Folk Tales, Myths and Legends: The Origin of the Stories
It might be helpful to understand how these myths and legends came to us. They were passed down orally through many generations in the Near East by Hebrew nomadic shepherds who had no written language. People told stories sitting around campfires in the desert or in tents and palaces during communal meals at important religious ceremonies. We don't know who first told these stories or who first wrote them down. Some of these stories did not originate with the Hebrews—there was a common tradition of storytelling throughout the Near East and stories were shared without much regard to particular tribes or peoples. Stories were told for lots of different reasons over many generations, sometimes as a way of remembering events and happenings from the past that were important, sometimes to explain why things happen or why things are the way they are, sometimes to explain religious ceremonies or differences between people or why life is difficult or why bad things happen to good people. The reasons for the stories are many.
Over time some of these stories were adopted or adapted from other cultures that these nomadic tribes had contact with, and some of the stories came down to later generations in different variants. At some point, most likely after 500 B.C., collections of stories were written down, collected into different compilations, edited by priests and scholars into roughly the form they are in today, and finally copied by scribes repeatedly over hundreds of years into different collections of manuscripts only some of which survive today. Then of course they had to be translated into modern languages. This is not the place to discuss the complexities of the documents and their various translations, but those who wish to pursue those questions can find plenty of resources to assist them in that pursuit.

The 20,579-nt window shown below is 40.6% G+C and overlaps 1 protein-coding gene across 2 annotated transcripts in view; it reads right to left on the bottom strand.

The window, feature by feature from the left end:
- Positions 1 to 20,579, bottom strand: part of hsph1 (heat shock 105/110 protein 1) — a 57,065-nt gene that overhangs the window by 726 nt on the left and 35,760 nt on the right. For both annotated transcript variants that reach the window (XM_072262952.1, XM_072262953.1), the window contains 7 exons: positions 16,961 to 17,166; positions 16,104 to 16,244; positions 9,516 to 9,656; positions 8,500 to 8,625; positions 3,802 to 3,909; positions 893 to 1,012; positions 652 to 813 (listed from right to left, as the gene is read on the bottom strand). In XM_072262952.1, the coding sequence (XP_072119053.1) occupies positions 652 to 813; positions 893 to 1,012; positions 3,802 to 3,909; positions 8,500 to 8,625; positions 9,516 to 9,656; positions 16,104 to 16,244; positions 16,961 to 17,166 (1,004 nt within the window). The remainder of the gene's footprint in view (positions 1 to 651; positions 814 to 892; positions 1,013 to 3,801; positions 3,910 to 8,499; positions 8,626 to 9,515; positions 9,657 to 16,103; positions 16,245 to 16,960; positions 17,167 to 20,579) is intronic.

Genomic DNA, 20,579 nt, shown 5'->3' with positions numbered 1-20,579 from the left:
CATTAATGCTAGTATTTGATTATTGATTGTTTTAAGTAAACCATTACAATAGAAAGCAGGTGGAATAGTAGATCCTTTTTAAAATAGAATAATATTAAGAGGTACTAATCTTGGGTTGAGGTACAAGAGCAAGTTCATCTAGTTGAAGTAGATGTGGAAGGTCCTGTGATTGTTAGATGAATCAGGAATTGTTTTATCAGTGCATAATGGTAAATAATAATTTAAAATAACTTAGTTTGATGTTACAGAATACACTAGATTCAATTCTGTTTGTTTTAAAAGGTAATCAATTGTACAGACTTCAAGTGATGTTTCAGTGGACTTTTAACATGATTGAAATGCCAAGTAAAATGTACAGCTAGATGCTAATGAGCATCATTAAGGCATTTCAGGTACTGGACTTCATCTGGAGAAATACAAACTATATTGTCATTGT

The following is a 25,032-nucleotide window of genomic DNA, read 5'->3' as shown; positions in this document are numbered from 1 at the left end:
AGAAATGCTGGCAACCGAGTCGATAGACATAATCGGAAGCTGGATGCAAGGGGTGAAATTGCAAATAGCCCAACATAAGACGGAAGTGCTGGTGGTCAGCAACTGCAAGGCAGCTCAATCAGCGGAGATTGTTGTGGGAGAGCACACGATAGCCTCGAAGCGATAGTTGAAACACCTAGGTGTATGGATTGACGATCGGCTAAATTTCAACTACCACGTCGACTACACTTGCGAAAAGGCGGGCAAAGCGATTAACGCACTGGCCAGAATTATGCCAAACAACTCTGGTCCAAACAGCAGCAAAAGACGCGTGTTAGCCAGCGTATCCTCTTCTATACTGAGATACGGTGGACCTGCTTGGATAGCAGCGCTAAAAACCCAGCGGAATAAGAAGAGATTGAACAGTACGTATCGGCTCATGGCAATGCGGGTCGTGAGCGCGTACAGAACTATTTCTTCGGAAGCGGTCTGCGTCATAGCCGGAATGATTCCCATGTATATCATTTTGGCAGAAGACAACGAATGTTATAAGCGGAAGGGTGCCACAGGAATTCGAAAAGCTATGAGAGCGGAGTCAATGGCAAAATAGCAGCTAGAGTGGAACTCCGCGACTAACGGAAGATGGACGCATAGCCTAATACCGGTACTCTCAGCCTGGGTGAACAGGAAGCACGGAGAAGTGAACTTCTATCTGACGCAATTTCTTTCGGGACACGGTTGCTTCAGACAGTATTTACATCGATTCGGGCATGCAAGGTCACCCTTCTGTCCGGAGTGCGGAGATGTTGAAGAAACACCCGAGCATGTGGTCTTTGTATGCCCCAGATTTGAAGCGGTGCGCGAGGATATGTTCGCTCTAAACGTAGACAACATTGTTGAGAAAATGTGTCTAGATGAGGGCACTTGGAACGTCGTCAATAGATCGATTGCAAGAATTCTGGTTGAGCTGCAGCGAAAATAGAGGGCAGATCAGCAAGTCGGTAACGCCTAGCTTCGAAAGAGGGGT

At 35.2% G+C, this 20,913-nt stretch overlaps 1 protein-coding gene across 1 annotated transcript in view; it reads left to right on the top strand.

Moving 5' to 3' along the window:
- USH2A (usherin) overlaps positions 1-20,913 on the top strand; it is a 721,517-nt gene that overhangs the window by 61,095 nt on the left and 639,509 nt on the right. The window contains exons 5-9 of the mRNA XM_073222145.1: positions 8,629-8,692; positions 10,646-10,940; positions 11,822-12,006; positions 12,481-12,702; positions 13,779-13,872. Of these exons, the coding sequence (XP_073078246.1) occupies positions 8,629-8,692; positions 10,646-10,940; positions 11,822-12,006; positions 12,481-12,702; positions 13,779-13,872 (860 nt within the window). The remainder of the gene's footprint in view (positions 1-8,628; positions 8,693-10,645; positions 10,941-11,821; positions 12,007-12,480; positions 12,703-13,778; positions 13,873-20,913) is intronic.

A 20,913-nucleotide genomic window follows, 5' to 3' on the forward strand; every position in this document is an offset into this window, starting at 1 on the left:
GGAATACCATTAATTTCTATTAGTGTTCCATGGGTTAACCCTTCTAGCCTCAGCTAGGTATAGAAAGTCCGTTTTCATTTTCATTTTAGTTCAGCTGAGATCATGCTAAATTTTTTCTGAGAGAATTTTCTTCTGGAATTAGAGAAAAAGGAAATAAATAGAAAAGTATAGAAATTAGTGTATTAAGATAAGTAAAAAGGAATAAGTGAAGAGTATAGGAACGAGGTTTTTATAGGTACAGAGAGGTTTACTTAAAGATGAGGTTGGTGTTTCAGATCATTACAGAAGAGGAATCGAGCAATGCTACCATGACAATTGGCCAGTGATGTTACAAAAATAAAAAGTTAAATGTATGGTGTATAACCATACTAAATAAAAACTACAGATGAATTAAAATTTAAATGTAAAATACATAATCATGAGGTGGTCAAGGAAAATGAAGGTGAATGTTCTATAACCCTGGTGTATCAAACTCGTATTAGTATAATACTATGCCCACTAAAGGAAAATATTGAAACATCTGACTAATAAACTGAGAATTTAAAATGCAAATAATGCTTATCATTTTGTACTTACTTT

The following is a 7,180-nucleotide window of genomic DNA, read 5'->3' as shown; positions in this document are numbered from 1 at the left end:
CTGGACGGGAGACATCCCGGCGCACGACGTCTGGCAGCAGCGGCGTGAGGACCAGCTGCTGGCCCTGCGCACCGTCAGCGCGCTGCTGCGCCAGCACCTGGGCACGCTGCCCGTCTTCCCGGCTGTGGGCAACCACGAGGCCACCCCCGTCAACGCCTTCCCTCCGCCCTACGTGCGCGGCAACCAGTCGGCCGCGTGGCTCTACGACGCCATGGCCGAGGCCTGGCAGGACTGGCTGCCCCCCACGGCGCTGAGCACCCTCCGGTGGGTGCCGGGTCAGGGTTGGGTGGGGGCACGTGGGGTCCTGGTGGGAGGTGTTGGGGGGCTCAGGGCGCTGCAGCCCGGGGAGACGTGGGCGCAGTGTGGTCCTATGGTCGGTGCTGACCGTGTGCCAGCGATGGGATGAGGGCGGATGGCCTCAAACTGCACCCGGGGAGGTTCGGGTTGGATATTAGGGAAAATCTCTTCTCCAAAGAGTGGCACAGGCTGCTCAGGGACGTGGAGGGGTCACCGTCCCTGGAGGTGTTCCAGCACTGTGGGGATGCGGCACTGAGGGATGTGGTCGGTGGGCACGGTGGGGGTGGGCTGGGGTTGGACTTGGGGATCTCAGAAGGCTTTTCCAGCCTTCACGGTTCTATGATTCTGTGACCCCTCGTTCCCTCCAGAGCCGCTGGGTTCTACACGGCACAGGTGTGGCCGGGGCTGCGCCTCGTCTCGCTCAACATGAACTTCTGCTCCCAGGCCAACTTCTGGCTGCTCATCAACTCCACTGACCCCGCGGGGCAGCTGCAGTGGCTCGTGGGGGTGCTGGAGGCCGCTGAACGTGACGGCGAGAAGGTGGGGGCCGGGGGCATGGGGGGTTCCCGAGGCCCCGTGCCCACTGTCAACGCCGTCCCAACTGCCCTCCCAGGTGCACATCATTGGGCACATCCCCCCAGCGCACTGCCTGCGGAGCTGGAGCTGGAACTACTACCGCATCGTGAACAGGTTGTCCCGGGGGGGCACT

Readers will notice that the term Yahweh [or Lord Yahweh] appears where many are accustomed to seeing the word god and that is for a very important reason. The originally separate nomadic tribes that joined together over time to form the Hebrew people (and eventually the Israelites, or people of Israel) called their gods by specific names and when they referred to their god they used the god’s personal name (i.e., the Shield of Abraham) rather than the generic term god. To be faithful to the meaning, but without making the stories too cumbersome or laden with footnotes, I have chosen to use the most common name for their traditional god, Lord Yahweh. These early nomadic tribal people believed in many gods (polytheism) but they tended to recognize a particular god of their tribal group as patron and guardian to whom they looked for protection and to whom they sacrificed as a form of worship. Put succinctly they believed in many gods but in practice worshipped only their own tribal god (monolatry). That concept is accurately reflected in the first of the “ten commandments” issued to his people by Lord Yahweh—“You must not acknowledge any other god as more important than me.”
In writing these stories I have tried to be faithful to the intent and meaning of each story, sometimes using the more traditional and familiar language of the translations that many are accustomed to but exercising the literary freedom to change unfamiliar terms and concepts into language where the sense and meaning of the story will come through more clearly and accurately than is conveyed by the traditional language. At the end of each story is a brief comment to help explain aspects of that story that might be useful information to the reader.
Whatever else it may be to various religious groups and religions, the Bible has influenced our literature, our art, our drama, our music, our traditions, our politics, our sense of values, and our culture, and therefore we contend that familiarity with these stories is an important part of everyone's education.